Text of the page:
During the war, OWI officials were especially angered by Polish-American-newspaper Nowy Świat‘s reporting on the Soviet responsibility for the Katyn Massacre even before the mass graves of Polish military officers were discovered in 1943. Already in 1942, OWI officials tried to get the U.S. Department of Justice to close down the paper. In secret memos, government bureaucrats described Nowy Świat editors as anti-Soviet and pro-Fascist. Meanwhile, the Young Communist League in the United States, which was controlled from Moscow, referred to the Polish Government in exile as “the imperialist Polish government dominated by pro-Fascist elements” despite the fact that Poland was occupied by Nazi Germany and the armed forces of the exiled government were fighting the Germans alongside American and British armies.

The OWI’s secret attempt to shut down or effectively censor Nowy Świat was ultimately unsuccessful, but one of OWI’s key bureaucrats, Alan Cranston, succeeded in silencing a few Polish-American radio programs critical of Stalin and the Soviet Union. He later had a successful political career in the Democratic Party becoming a U.S. Senator from California.

During the war, Cranston was in charge of OWI’s domestic propaganda division. OWI’s overseas division, including the Voice of America, had several strongly pro-communist managers as well. One of them was the man declared later to be the first VOA director, theatre producer and Hollywood actor John Houseman. His hiring of communists to prepare U.S. government radio programs was too much even for some of the influential, progressive members of the Roosevelt administration, one of them Under Secretary of State Sumner Welles who was FDR’s close friend and advisor. The State Department and the War Department put pressure on the White House to get John Houseman and other radically pro-Soviet propagandists removed from the Office of War Information. He was quietly forced to resign in 1943, but pro-Soviet VOA propaganda broadcasts continued for the duration of the war under other pro-Soviet officials and broadcasters. Even toward the end of the war and afterwards, some of them tried to support with propaganda the consolidation of communist rule in East Central Europe. In 1952, a bipartisan committee of the U.S. House of Representatives condemned Alan Cranston’s wartime censorship activities as illegal and concluded that the Voice of America maintained its pro-Soviet bias even for several years after the war.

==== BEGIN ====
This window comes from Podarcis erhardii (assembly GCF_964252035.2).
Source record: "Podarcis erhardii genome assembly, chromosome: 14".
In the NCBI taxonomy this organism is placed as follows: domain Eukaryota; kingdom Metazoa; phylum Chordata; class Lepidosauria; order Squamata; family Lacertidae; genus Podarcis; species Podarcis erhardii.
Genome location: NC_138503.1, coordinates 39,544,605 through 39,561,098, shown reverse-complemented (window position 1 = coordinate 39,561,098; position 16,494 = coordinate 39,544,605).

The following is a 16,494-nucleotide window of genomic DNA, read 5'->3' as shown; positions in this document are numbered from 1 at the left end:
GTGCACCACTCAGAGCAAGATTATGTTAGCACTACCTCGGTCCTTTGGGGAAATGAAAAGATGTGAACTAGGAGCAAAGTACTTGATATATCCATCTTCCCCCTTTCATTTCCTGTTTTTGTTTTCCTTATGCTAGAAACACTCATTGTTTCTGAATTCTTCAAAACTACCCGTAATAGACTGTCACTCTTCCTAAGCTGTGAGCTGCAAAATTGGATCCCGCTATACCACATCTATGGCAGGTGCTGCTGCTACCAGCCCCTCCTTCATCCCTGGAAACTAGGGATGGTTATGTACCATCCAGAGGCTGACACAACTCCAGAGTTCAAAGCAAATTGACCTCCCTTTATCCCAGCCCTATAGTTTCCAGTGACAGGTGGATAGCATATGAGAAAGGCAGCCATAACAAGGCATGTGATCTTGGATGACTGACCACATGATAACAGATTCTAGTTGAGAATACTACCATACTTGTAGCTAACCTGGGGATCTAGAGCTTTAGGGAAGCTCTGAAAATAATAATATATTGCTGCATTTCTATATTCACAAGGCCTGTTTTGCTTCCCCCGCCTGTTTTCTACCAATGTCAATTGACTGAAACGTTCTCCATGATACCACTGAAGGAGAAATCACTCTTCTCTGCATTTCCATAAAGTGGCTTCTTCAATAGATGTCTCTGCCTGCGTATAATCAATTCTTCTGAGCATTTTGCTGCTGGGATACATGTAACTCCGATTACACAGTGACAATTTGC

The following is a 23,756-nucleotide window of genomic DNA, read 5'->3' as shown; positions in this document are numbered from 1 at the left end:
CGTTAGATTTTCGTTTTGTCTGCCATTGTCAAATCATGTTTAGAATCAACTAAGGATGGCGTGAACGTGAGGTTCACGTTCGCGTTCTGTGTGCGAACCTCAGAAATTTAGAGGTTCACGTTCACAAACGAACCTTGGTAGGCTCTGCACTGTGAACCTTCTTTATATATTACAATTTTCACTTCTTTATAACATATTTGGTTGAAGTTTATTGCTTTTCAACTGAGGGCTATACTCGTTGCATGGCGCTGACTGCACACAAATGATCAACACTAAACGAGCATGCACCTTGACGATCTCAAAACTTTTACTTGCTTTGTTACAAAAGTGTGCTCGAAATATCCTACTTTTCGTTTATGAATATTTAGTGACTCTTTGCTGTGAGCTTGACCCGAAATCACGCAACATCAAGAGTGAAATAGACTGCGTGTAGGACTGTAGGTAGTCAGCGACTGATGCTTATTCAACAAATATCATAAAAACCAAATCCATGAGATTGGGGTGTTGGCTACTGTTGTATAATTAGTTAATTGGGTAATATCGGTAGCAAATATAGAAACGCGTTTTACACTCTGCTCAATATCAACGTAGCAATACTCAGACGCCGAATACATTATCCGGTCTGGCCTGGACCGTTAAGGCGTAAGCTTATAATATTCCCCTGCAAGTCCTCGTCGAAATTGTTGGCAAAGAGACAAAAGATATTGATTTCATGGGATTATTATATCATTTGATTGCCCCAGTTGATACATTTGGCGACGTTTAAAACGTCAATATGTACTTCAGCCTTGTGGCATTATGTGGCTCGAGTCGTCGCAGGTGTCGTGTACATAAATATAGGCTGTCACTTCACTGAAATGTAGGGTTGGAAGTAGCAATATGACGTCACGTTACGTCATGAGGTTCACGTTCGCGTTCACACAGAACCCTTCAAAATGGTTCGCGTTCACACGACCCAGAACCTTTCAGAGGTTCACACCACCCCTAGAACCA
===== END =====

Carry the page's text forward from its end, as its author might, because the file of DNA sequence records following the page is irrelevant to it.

After The War

Very few Americans knew then or know now that Mexico, from where today’s immigrants often try to enter the United States legally and illegally, became during World War II a welcoming safe haven for a large group of Polish refugee children who had lost their parents in Russia. They remained in Mexico for several years and did not try to re-enter the United States illegally or to leave their camp, Colonia Santa Rosa in the Mexican state of Guanajuato. Leaving the camp would have been a violation of the 1942 Polish-Mexican agreement about their resettlement and its violators were punished. Mexican court records show that at least one Polish woman was sentenced to 30 days in jail for sleeping outside the camp. Polish refugees were also prohibited from seeking any work that might compete with Mexican labor. In many ways, however, their situation prior to their arrival in Mexico was quite different from that of today’s migrants from Latin America.

After the war’s end, the Mexican government offered the Polish refugees a chance to apply for political asylum in Mexico, but most of them, despite the shock of their initial treatment after the arrival in California in 1943, preferred to resettle in the United States with its large Polish-American community and better economic opportunities. Only very few chose to return to Poland, by then ruled by a Soviet-imposed communist regime. Most of the World War II Polish refugees waited in Mexico and in other countries for several years before they could get their U.S. immigration visas. Also by then, more Americans became aware of President Roosevelt’s sellout of Poland and other East European countries to Stalin at his wartime conferences with Stalin and Churchill in Teheran and Yalta. America began to rectify its mistakes.